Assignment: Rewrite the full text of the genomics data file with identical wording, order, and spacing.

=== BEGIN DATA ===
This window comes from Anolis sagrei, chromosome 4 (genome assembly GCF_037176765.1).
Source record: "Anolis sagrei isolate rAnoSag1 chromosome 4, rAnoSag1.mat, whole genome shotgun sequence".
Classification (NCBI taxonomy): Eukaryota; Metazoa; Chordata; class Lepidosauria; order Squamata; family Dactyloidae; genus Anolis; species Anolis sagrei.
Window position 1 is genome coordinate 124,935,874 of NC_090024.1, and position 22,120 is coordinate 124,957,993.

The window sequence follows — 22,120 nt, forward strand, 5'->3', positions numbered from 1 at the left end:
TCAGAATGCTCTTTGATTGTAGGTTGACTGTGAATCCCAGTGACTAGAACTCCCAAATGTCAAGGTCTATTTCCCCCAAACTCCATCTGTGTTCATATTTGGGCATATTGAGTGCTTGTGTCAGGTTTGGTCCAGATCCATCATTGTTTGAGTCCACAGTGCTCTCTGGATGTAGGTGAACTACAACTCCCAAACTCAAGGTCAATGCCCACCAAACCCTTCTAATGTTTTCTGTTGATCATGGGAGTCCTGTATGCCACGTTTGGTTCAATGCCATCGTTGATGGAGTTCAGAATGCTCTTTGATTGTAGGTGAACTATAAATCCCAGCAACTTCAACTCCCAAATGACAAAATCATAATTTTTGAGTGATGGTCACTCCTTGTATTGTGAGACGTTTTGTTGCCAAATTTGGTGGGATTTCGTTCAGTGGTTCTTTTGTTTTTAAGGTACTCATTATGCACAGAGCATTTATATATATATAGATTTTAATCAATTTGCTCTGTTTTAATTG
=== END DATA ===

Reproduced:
This window comes from Anolis sagrei, chromosome 4 (genome assembly GCF_037176765.1).
Source record: "Anolis sagrei isolate rAnoSag1 chromosome 4, rAnoSag1.mat, whole genome shotgun sequence".
Classification (NCBI taxonomy): Eukaryota; Metazoa; Chordata; class Lepidosauria; order Squamata; family Dactyloidae; genus Anolis; species Anolis sagrei.
Window position 1 is genome coordinate 124,935,874 of NC_090024.1, and position 22,120 is coordinate 124,957,993.

The window sequence follows — 22,120 nt, forward strand, 5'->3', positions numbered from 1 at the left end:
TCAGAATGCTCTTTGATTGTAGGTTGACTGTGAATCCCAGTGACTAGAACTCCCAAATGTCAAGGTCTATTTCCCCCAAACTCCATCTGTGTTCATATTTGGGCATATTGAGTGCTTGTGTCAGGTTTGGTCCAGATCCATCATTGTTTGAGTCCACAGTGCTCTCTGGATGTAGGTGAACTACAACTCCCAAACTCAAGGTCAATGCCCACCAAACCCTTCTAATGTTTTCTGTTGATCATGGGAGTCCTGTATGCCACGTTTGGTTCAATGCCATCGTTGATGGAGTTCAGAATGCTCTTTGATTGTAGGTGAACTATAAATCCCAGCAACTTCAACTCCCAAATGACAAAATCATAATTTTTGAGTGATGGTCACTCCTTGTATTGTGAGACGTTTTGTTGCCAAATTTGGTGGGATTTCGTTCAGTGGTTCTTTTGTTTTTAAGGTACTCATTATGCACAGAGCATTTATATATATATAGATTTTAATCAATTTGCTCTGTTTTAATTG